The forecast models are getting a better handle on snow prospects for Wednesday, and it looks like a glancing blow for the metro.
Here's the latest thinking, and my forecast snow totals as of Monday for our Wednesday system.
A moderately strong low pressure system will form in the Texas Panhandle early Tuesday and begin to track northeast.
The last few model runs are coming into closer agreement on a more southerly track. This would take the surface low from the Texas Panhandle early Tuesday, then south of Kansas City Tuesday evening to near Chicago by Wednesday evening.
This southerly track should place the heavy snow band in northern Iowa, southeast Minnesota and central Wisconsin. It appears the Twin Cities will be on the northwest edge of this system, meaning any further southward shift in the low track could mean snowfall misses the metro.
Look for snow to spread north during the day Tuesday in Iowa and into southern Minnesota later Tuesday night. It appears snowfall that does reach the metro will not get here until after midnight Tuesday night/ Wednesday, making this a mostly Wednesday system.
Snowfall should continue (with peak intensities) much of Wednesday south and east of the metro, but snow may end by 6pm in the Twin Cities. The event duration should be under 12 hours in the metro, with a longer period of snowfall to the south and east.
The storm is still nearly 40 hours away, but I think we have a handle on some projected snowfall totals with this system. It appears the heavy snow band with this storm will set up through Ames, Decorah, Albert Lea, Rochester, La Crosse, Tomah, Eau Claire to Wausau.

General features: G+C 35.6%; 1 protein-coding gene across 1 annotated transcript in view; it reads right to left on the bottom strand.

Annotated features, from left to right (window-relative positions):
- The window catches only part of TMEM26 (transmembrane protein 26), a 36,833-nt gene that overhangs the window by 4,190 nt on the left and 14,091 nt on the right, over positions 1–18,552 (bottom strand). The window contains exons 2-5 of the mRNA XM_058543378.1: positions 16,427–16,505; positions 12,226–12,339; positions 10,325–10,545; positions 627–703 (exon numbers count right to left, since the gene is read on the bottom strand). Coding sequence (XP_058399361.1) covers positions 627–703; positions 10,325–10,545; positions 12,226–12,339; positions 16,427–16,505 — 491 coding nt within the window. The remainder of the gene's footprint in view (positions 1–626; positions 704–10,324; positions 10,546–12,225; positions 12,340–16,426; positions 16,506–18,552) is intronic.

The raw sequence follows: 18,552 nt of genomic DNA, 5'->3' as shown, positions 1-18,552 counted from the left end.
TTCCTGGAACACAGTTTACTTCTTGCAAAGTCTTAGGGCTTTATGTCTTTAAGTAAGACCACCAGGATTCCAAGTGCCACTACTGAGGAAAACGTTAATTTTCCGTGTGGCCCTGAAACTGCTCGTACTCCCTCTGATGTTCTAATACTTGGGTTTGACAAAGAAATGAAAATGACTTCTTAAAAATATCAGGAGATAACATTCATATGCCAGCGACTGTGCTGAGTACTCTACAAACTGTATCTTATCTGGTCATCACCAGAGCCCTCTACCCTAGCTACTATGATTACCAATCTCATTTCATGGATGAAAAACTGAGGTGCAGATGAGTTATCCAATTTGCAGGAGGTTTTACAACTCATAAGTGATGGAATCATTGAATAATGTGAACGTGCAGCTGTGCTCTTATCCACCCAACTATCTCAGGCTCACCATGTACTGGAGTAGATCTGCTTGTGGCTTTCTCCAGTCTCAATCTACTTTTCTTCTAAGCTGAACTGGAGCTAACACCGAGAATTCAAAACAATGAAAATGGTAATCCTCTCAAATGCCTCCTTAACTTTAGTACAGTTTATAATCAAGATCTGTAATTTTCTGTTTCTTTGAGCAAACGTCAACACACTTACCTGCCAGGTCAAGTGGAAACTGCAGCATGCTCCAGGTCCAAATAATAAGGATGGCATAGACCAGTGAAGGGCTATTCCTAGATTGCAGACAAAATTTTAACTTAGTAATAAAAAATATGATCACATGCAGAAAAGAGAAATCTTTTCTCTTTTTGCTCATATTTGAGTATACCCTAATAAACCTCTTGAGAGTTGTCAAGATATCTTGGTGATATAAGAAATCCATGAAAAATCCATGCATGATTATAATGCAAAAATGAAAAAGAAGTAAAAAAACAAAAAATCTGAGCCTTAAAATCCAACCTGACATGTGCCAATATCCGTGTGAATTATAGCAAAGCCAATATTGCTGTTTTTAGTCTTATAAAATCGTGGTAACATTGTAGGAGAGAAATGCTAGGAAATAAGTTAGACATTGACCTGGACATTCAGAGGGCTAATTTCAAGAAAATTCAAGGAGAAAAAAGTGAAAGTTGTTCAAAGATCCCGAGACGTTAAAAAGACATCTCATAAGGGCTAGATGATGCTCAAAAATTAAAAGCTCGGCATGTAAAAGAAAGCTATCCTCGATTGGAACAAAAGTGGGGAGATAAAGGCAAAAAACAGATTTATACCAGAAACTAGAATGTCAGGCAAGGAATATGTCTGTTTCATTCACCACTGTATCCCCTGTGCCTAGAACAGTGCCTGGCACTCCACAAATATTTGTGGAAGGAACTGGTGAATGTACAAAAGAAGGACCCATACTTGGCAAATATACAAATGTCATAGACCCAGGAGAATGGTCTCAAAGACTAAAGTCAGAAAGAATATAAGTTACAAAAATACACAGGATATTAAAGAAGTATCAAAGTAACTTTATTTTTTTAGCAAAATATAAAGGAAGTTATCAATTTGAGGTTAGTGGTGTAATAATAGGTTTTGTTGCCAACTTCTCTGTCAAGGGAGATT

If you are in or planning travel to southeast Minnesota, Iowa or central Wisconsin
(I-35 south or I-94 east) late Tuesday night and Wednesday expect heavy snow in those areas.
Heavy snow band: 6" to 10" possible (Ames, Mason City, Decorah, Albert Lea, Rochester, La Crosse, Tomah, Eau Claire to Wausau.)
Further north & west: 2" to 5" This includes a swath from Mankato through the far SE metro to Hinckley and Duluth.
Northwest fringe of storm: 1"- 3" possible. This includes a swath from near New Ulm to Glencoe into the northwest half of Twin Cities, St. Cloud Lake Mille Lacs into the Iron Range.
The best snowfall "range" for the metro looks like 1" to 4" with the best chance of 4" in the southeast metro near Hastings and Lakeville, 2" to 3" in the central metro and closer to 1" in the northwest. The NAM & GFS are printing out 2.5" for MSP Airport Wednesday. That seems like a reasonable snowfall total to me at this point barring any track changes. Expect some variation in model snowfall output between now and Wednesday.
*Again any further southward shift in track could reduce snowfall totals accordingly.
Bottom line: Expect snow after midnight Tuesday night/Wednesday. Snow should taper by around 6pm Wednesday in the metro, but will last into the night to the east into Wisconsin. The heaviest snow band will likely set up south and east of the Twin Cities.
It looks like Wednesday morning rush hour could be the first to be impacted by the snow in the metro. Travel south (I-35) and east (I-94) will become difficult all day Wednesday as the storm ramps up. While I do not expect any "blizzard" conditions, there will be winds of 15 to 25 mph with this system, and it will produce some blowing and drifting in open areas.
This will be a relatively wet snow compared to many of the storms we've seen this winter. Snow:water ratios should be between 9:1 and 12:1 with this storm.
Temperatures will be in the low to perhaps mid-30s with the system Wednesday. Roads may be slushy at times, but compacted snow in many areas will make for slick travel.